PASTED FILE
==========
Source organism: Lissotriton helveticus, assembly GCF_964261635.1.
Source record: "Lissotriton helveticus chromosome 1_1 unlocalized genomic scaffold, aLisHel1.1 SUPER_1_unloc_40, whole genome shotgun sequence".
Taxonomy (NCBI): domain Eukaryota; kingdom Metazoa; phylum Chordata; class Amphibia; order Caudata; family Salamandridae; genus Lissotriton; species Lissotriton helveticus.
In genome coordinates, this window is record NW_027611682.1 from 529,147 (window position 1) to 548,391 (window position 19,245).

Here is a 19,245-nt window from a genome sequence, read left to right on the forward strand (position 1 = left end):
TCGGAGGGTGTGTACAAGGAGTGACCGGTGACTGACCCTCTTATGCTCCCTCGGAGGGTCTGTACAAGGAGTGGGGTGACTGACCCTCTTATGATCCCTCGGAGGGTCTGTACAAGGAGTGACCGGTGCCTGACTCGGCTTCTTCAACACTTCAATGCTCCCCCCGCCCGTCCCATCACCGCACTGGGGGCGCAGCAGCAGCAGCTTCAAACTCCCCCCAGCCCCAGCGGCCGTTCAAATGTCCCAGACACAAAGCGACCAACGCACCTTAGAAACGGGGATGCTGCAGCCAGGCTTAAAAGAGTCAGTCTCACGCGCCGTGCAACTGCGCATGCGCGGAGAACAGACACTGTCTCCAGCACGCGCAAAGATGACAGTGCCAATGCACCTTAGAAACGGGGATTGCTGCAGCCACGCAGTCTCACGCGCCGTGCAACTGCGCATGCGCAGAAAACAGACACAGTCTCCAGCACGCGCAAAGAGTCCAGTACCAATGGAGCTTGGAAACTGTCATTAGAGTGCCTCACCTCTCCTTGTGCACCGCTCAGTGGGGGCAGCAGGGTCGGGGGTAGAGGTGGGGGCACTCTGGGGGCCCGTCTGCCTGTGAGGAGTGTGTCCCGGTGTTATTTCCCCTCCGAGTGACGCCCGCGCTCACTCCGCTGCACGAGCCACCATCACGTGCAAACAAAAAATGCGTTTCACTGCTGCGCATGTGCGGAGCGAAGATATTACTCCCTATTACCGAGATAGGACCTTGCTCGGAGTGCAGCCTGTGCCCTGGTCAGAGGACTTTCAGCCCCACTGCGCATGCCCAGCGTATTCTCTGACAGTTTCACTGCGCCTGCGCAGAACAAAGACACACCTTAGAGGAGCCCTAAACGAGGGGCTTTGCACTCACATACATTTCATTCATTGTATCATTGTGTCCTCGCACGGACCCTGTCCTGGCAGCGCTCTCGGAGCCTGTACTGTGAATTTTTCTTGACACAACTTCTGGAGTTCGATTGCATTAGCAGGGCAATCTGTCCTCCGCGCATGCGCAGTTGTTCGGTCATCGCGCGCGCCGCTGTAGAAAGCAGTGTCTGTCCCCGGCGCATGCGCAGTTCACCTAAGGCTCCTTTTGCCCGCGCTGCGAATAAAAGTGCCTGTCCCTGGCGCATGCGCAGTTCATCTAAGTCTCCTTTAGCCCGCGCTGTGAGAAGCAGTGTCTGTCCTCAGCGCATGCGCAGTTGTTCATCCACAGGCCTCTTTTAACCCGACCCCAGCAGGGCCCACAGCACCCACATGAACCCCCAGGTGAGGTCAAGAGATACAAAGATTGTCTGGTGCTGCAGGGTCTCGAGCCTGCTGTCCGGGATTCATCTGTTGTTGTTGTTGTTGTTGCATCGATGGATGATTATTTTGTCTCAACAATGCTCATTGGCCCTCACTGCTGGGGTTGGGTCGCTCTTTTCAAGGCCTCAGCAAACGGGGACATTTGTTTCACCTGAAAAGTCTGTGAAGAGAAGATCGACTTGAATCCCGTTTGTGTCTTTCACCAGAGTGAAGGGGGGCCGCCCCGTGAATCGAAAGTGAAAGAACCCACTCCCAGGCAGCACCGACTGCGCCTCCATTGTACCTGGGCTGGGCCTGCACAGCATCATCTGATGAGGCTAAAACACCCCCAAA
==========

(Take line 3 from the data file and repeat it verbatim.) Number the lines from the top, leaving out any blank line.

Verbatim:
Taxonomy (NCBI): domain Eukaryota; kingdom Metazoa; phylum Chordata; class Amphibia; order Caudata; family Salamandridae; genus Lissotriton; species Lissotriton helveticus.